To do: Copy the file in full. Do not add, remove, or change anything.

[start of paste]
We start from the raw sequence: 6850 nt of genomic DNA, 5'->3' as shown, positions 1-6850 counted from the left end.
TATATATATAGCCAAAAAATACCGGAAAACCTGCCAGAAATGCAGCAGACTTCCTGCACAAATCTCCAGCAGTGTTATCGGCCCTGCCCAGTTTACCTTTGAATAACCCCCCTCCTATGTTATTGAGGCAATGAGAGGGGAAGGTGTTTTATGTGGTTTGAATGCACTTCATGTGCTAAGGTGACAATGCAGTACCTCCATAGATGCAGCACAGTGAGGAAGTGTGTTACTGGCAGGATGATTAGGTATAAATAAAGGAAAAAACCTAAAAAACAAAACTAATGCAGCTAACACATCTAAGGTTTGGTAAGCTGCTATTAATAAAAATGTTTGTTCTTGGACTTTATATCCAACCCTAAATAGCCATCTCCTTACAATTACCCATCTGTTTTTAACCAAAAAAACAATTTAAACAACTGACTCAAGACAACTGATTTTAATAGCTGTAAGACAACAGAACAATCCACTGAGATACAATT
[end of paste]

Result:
We start from the raw sequence: 6850 nt of genomic DNA, 5'->3' as shown, positions 1-6850 counted from the left end.
TATATATATAGCCAAAAAATACCGGAAAACCTGCCAGAAATGCAGCAGACTTCCTGCACAAATCTCCAGCAGTGTTATCGGCCCTGCCCAGTTTACCTTTGAATAACCCCCCTCCTATGTTATTGAGGCAATGAGAGGGGAAGGTGTTTTATGTGGTTTGAATGCACTTCATGTGCTAAGGTGACAATGCAGTACCTCCATAGATGCAGCACAGTGAGGAAGTGTGTTACTGGCAGGATGATTAGGTATAAATAAAGGAAAAAACCTAAAAAACAAAACTAATGCAGCTAACACATCTAAGGTTTGGTAAGCTGCTATTAATAAAAATGTTTGTTCTTGGACTTTATATCCAACCCTAAATAGCCATCTCCTTACAATTACCCATCTGTTTTTAACCAAAAAAACAATTTAAACAACTGACTCAAGACAACTGATTTTAATAGCTGTAAGACAACAGAACAATCCACTGAGATACAATT